Once inseparable, sisters Mickey and Kacey are on different paths, but they walk the same streets. Mickey on her police beat and Kacey in the shadows of the city’s darkest corners where the drug addicts and sex workers preside. When a string of murders coincides with Kacey’s disappearance, Mickey is terrified her sister could be next.
But in a community where death and murder is rife, will Mickey be able to save her sister before it’s too late?
This is very much more than a police procedural – it’s full of complex, authentic characters, and at the heart there’s a story about family, loss, poverty and hardship.
Mickey is a well-drawn and likeable main character and this is very much her story. Her love and concern for her sister feels authentic and you really want to keep reading, to find out what has happened to her and for both to have a happy ever after, however far-fetched that might feel against the back drop of drug-riddled, crime-ridden, inner city Philadelphia.
I was concerned that there might be judgement here, but drug issues and addiction are treated compassionately and realistically, with sympathy for those caught up in a system that puts the most vulnerable in society at risk.
The worst thing possible has happened. Richard and Juliette Willoughby’s son, Ewan, has died suddenly at the age of five. Starve Acre, their house by the moors, was to be full of life, but is now a haunted place.
Juliette, convinced Ewan still lives there in some form, seeks the help of the Beacons, a seemingly benevolent group of occultists. Richard, to try and keep the boy out of his mind, has turned his attention to the field opposite the house, where he patiently digs the barren dirt in search of a legendary oak tree.
Starve Acre is a devastating new novel by the author of the prize-winning bestseller The Loney. It is a novel about the way in which grief splits the world in two and how, in searching for hope, we can so easily unearth horror.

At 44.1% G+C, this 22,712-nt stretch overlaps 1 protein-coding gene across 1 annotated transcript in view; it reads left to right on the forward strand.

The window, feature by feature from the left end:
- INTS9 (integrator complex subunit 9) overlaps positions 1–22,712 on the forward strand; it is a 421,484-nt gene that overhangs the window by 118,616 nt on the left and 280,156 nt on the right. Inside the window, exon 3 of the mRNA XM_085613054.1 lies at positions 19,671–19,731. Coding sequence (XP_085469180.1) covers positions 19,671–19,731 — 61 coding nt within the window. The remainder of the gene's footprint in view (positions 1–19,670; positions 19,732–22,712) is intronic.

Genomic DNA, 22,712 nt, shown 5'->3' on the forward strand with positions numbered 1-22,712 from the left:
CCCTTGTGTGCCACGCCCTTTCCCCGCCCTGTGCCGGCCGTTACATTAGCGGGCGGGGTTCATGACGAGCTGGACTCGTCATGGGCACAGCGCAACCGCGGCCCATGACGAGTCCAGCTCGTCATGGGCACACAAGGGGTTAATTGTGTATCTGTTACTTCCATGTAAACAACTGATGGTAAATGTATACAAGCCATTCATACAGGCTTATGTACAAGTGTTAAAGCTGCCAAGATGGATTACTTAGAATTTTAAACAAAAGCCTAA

This is such an accomplished novel. It’s so atmospheric and creepy, immersing the reader in a disturbing, dark world, exploring isolation, loneliness and grief in a place where the folklore and myths of the past threaten the present.
The writing is wonderful – this is a slow moving novel but it keeps you gripped throughout, slowly and surely unveiling the darkness that lies beneath a very real tragedy. You can feel Richard and Juliette’s devastation at their loss, their confusion about what happened to their boy, and at what is happening now.
Fascinating, disturbing, weirdly beautiful, this is the first novel I’ve read by Andrew Michael Hurley, and I’m very much looking forward to reading his other novels.
Yorkshire, 1845, and dark rumours are spreading across the moors. Everything indicates that Mrs Elizabeth Chester of Chester Grange has been brutally murdered in her home – but nobody can find her body.
As the dark murmurs reach Emily, Anne and Charlotte Brontë, the sisters are horrified, yet intrigued. Before they know it, the siblings become embroiled in the quest to find the vanished bride, sparking their imaginations but placing their lives at great peril . . .
Charlotte, Anne and Emily Brontë were intelligent, passionate, imaginative, talented, ahead of their time, and authors of so many important and brilliant novels. Bringing that intellect to the solving of a fictional mystery, that seems to involve a murder, is an intriguing idea.
This was always going to be a divisive novel – it’s actually quite brave to try and portray such well-loved authors in a fictional tale. I adore the Brontës and so really, really wanted to adore this novel, because the author obviously loves them too. But, unfortunately, it fell short for me.
There’s a very thoughtful and poignant beginning. I have visited Haworth, the Brontë’s home, and the author has the details and the atmosphere absolutely spot on. And, although of course no one can be entirely sure, the way the sisters behaved, at least at first, felt ‘real’.
But unfortunately, as the story continued, I felt less and less involved and convinced. There were so many opportunities here to explore the barriers the sisters faced, but they became lost in melodrama with outcomes that didn’t feel authentic.
Lots and lots of potential here, that, for me, didn’t feel fully realised.